In any crisis, the following steps might help you survive, thrive, or perhaps impact change:
“We are on the precipice of Hell”
-Frontline video HEAT
“Climate change is the biggest business opportunity in the history of Mankind”
-Tito Jankoski, climate change activist, carbon sequestration pioneer, HPA ’05
“Greenhouse”-why? how does a normal greenhouse work? what parts relate to which physical systems?
Demo: car dashboard is dark, absorbs visible radiation passing through the car windshield, re-radiates at lower frequency/longer waves (heat), which is trapped by the glass windshield.
glass=greenhouse gases (CO2, methane, water vapor)
Is this always bad? See diagram:
Earth would be 0°C without any greenhouse effect
These gases have different impact and lifespans:
Where have I seen these before? You might not, but your parents certainly did, about 30 years ago, when the ozone layer was being destroyed by refrigerants (gases we created called “Freons” we used in refrigerators, freezers and air conditioners)
Without the ozone layer, everyone on the planet would suffer from UV radiation, causing skin cancers, plants would die, so would some life in the oceans. This was serious, causing an “ozone hole” over Antarctica:
Here’s how we know we can act globally to avoid disaster:
In 1997, most of the countries of the world met in Montreal Canada to create the Montreal Protocol, banning these CFC’s (chlorinated fluorocarbons) like Freon.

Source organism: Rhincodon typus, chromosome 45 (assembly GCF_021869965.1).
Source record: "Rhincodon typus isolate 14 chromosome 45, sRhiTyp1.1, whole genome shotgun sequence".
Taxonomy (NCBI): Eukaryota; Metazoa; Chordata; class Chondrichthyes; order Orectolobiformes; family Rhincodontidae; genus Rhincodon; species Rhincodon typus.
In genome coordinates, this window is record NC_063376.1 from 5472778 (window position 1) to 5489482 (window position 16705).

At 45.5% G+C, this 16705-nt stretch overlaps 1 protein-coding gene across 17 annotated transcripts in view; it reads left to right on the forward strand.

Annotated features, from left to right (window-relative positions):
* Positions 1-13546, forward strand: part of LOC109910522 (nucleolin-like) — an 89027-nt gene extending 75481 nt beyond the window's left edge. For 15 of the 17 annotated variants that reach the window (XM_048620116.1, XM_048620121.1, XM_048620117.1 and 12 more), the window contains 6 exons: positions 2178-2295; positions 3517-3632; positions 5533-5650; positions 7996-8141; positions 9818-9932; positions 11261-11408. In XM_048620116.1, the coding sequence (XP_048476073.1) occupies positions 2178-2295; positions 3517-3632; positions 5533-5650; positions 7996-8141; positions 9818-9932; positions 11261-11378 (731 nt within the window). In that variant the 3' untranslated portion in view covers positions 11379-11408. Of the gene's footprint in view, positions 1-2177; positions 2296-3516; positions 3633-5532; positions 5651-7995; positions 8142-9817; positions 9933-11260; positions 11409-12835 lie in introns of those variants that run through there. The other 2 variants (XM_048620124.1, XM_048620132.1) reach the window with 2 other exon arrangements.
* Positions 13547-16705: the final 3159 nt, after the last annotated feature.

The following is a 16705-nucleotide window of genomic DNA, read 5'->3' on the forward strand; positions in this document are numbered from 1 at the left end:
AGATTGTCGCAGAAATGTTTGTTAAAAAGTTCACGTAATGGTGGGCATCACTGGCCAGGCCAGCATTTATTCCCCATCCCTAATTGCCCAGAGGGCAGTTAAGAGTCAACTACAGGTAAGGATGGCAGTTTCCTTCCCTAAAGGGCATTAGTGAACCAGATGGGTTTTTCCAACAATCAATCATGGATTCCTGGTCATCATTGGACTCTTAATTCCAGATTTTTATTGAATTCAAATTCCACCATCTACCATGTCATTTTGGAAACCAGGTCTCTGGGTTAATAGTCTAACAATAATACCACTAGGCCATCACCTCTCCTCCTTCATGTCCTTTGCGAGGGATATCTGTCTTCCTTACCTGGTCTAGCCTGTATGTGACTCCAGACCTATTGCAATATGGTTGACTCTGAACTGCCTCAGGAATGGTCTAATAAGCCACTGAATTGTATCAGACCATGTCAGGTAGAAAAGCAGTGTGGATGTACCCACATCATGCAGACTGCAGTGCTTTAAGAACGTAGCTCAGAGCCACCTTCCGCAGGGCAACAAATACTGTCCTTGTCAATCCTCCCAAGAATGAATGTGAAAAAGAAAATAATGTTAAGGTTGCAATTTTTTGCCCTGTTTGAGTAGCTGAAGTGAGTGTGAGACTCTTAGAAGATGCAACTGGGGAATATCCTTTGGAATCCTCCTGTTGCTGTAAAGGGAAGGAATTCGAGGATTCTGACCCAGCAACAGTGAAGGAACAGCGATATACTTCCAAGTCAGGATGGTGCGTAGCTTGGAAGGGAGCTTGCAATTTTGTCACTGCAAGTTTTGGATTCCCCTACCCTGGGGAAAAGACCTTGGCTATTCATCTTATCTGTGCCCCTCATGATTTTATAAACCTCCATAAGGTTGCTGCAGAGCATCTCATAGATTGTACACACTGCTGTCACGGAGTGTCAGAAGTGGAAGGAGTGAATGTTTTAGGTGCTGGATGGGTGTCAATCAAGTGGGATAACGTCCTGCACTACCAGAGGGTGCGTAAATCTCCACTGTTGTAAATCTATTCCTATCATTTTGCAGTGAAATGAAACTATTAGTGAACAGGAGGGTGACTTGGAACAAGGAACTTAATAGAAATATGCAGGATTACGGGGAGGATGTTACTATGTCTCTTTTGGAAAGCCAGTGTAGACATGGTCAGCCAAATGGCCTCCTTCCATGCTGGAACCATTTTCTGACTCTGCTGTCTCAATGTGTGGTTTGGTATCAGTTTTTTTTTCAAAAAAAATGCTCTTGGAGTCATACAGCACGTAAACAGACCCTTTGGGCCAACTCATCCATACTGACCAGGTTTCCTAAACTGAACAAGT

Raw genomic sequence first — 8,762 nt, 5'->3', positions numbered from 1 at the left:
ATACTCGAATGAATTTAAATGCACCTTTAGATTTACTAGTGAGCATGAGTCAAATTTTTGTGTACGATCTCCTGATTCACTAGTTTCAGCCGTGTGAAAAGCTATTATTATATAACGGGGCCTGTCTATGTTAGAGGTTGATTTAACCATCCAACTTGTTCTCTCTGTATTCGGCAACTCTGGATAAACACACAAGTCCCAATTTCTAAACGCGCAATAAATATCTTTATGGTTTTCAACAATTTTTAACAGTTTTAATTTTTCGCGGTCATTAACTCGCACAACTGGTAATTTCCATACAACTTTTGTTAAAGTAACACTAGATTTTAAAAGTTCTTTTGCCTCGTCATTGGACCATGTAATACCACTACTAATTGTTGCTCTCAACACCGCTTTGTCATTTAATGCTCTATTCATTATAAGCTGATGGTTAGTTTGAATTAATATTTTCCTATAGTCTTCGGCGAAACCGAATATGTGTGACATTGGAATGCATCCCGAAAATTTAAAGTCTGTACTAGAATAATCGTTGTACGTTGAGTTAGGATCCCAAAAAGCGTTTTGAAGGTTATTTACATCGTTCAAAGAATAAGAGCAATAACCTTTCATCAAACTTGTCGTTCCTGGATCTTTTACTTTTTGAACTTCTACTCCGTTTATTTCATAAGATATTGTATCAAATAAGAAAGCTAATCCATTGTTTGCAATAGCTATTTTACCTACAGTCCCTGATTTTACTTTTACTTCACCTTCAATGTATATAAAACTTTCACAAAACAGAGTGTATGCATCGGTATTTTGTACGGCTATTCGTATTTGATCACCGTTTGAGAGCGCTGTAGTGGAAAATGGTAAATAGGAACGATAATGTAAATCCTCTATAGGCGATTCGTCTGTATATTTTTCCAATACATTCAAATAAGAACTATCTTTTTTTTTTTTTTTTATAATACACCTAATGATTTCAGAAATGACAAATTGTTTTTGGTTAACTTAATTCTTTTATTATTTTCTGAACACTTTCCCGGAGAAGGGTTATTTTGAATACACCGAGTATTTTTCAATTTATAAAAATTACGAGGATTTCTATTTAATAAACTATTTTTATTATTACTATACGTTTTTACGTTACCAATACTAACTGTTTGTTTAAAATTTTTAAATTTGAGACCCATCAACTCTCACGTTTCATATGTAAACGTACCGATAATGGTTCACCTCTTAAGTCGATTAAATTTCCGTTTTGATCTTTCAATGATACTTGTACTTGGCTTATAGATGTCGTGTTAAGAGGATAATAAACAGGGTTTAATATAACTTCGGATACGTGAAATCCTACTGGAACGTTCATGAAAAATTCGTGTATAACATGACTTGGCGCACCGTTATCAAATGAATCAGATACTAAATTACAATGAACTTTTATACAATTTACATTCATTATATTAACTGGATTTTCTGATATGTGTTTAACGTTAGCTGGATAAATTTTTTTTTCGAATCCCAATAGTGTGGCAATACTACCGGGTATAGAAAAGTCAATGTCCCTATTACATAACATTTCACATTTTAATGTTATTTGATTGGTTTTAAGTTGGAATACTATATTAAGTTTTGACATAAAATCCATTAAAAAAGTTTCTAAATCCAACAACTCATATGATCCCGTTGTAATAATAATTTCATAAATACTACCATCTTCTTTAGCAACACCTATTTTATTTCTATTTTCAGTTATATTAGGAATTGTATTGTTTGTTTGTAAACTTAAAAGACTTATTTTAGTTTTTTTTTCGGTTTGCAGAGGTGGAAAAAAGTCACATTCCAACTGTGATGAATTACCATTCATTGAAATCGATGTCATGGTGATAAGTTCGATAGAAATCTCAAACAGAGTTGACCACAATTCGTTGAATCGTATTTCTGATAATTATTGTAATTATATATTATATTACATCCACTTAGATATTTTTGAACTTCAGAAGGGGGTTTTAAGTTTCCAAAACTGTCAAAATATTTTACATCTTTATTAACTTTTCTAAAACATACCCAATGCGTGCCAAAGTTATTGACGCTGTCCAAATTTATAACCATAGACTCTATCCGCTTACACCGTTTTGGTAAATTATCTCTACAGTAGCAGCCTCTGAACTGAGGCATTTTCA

Here’s how we know it worked:
Note the bottom graph. What do you see? When did things change?
Here’s what the trend is for greenhouse gases: (2011 version on the link below)
NASA Eyes simulation:
Where is this stuff coming from?
Ok, what gases are naturally sourced:
Volcanic eruptions (complex, as the ash can actually block sunlight, temporarily cooling the planet-see Mt. Pinatubo)
Decomposition/digestion (methane from termites and cow gas, or the truly horrific possibility of melting permafrost)
Denitrification (wet soils, wetlands where NO3 turns into N2O)
Evaporation/evapotranspiration (water vapor)
Human (anthropogenic) causes:
Fossil fuels use (coal, then oil then natural gas)
Agriculture (nitrogen fertilizers)
Landfills (methane again)
Two graphs are important to you:
Here is the pattern of CO2 measured at Mauna Loa since 1958, the famous “Keeling curve”
Here is the historical record, from ice cores and other data:
Note the date...
Where is this coming from, by nation?
Why? US burns fossil fuels like maniacs, China is opening two coal fired power plants EACH WEEK, India is making concrete by heating CaCO3, releasing CO2 to make CaO (“Portland cement”)
Global warming will change the global temperature, impacting weather, sea levels, severe storms, glaciers, water and food supplies
High CO2 causes ocean acidification, killing corals, and impacting all life in the ocean, a major absorber of CO2 and source of food
Finally, high CO2 levels make us stupid. Anything over 800 ppm has been demonstrated to impact learning, memory and complex thought. There is no escaping this, much like the ozone crisis of the 1980’s
Here’s how warm it is getting:
How do we know CO2 and temp are related?
Check this out:
Here’s what this will look like when you are having grandchildren:
The first picture is 2020-2029, the right side is 2100, when you are in your 90’s:
These assume a constant rate, which is unlikely if the permafrost begins to melt, releasing more methane, and the polar ice caps melt, changing the albedo (remember Albus Dumbledore).
This is an example of a positive feedback loop.
n.b. most folks believe that ocean levels will rise from the melting ice caps and glaciers. This is only a small impact, the greatest impact is that water expands when it warms, so ALL of the water in the ocean is expanding at once, and the ocean is several miles deep around the world-think of that!
What can we do?
The IPCC (intergovernmental panel on climate change) inspired the 1997 Kyoto Protocols, which the US has not followed.
Here’s what they say:
So, back to our questions: